Moreover, HR and finance collaboration also helps infuse your organisations reporting and planning with previously unavailable data. This is something we see consistently among top-performing companies; by bridging the gap between HR and Finance, these organisations are able to rely on unique data that allows their managers and key stakeholders to make better business decisions.
“Instead of merely reporting on what happened and why, top-performing companies use shared data from HR and finance to look forward with predictive analysis that address strategic matters hidden in the blurred lines between the two departments,” says Daniele.
Lastly, one of the biggest benefits of HR and Finance collaboration involves relieving tension. Because Finance and HR share many responsibilities, encouraging open communication across the 2 departments is key to ensure a more streamlined workflow, and, even more importantly, a cohesive approach to pushing the organisation towards meeting its goals.
On the other hand, a lack of cooperation and collaboration between Finance and HR can hinder company growth and performance, as well as harbour reporting and planning errors that result in misguided strategic decision making.
4 tips for successful HR Management to help your organization avoid financial surprises
Understanding the benefits of bringing HR and Finance closer together is one thing. But knowing how to take actionable steps to start building a connection between these traditionally separate departments is a whole other board game.
To help your organisation bridge the gap between HR and Finance to bring more transparency to your reporting and analysis as well as avoid HR-related financial surprises, Daniele Tedesco suggests:
1. Driver Integration. The first step to solid collaboration between HR and Finance is to understand the key HR drivers relevant to your financial model. This can include the drivers listed above, but will really vary based on your company’s location, organisation, and industry.
2. Standardised HR reporting model. Next, you’ll need to build a standardised group-wide reporting model that tracks all the relevant KPIs and drivers you identified in Tip #1.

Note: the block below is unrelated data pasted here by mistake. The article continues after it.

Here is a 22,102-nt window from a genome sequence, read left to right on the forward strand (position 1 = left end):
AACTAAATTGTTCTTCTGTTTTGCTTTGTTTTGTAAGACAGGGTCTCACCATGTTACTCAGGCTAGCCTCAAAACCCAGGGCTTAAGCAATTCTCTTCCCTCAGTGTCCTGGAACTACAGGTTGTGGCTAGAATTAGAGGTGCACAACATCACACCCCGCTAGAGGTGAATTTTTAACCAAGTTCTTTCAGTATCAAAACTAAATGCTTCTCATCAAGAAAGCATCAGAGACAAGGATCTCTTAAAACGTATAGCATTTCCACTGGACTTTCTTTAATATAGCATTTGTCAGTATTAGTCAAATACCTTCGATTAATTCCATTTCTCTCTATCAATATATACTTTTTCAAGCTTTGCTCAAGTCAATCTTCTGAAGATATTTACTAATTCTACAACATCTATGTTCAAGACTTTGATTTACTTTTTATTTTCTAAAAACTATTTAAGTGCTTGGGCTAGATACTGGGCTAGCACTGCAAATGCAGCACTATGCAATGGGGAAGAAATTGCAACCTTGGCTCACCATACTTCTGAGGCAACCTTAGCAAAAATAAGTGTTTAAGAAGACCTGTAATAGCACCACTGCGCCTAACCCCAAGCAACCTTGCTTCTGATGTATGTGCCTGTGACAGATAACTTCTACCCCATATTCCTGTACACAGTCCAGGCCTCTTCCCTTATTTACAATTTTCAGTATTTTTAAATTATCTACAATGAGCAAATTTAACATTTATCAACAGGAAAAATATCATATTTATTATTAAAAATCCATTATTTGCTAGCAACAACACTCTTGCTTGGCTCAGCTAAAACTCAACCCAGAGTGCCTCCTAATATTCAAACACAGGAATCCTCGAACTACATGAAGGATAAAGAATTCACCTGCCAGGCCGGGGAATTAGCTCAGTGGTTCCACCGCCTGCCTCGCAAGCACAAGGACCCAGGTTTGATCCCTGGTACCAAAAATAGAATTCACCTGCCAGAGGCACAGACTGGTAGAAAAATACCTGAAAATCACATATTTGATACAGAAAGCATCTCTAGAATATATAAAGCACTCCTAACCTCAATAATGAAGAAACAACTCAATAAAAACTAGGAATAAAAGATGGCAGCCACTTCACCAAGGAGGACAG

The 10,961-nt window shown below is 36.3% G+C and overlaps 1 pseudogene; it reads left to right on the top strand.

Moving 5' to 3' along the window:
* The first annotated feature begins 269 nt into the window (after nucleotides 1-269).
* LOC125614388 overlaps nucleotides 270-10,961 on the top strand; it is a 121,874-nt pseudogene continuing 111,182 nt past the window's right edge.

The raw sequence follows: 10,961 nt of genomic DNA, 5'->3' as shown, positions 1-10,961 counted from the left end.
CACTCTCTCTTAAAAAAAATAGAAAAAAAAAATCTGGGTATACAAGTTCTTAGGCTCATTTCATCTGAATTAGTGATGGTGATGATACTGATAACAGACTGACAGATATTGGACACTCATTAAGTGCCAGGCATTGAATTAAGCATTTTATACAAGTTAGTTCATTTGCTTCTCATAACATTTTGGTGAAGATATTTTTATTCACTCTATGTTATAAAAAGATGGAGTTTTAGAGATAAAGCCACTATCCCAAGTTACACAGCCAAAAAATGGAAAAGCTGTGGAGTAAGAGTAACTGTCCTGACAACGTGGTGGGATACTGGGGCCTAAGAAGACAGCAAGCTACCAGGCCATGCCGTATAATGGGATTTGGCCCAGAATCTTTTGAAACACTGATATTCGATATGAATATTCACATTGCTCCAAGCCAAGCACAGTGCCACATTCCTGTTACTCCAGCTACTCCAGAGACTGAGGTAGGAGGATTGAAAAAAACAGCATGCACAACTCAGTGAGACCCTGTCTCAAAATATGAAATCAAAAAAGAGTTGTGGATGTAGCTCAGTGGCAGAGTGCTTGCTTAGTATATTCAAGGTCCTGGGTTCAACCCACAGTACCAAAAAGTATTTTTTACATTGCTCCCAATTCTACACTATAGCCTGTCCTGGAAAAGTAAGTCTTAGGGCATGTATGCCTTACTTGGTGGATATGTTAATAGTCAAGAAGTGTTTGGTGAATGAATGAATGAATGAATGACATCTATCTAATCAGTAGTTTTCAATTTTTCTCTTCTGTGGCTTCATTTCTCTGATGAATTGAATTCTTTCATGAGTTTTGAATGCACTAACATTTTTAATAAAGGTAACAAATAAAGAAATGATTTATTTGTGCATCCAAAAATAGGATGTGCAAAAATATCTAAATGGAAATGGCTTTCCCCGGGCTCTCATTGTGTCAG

3. Incorporate HR into the planning process. Your FP&A team should allow HR to play an integral role in planning by letting the department drive its base data. This promotes transparency which ultimately drives better decision making.
4. Unifying data. Unfortunately, HR and Finance often struggle to share common data. People may well be your organisation’s biggest asset, but HR is notorious for lagging behind in making investments in automation and systems, which can translate into a high margin for error in your financial reports/plans. In order for HR and Finance to collaborate smoothly, both departments need to be working with an underlying set of shared data.
Traditional thinking might leave us with the notion that Finance and HR are separate entities within an organisation. However, uniting the two really drives the potential for companies to make better and smarter strategic decisions.
As we saw in this post, Finance and HR really work better together. By identifying key HR drivers, standardising their reporting, unifying data, and incorporating HR into the FP&A function, we’re able to draw a clearer picture of our company’s performance and better understand one of its biggest assets; people. By driving HR and Finance collaboration, our financial plans and analysis also become more transparent, allowing managers and other company executives to make more informed strategic decisions.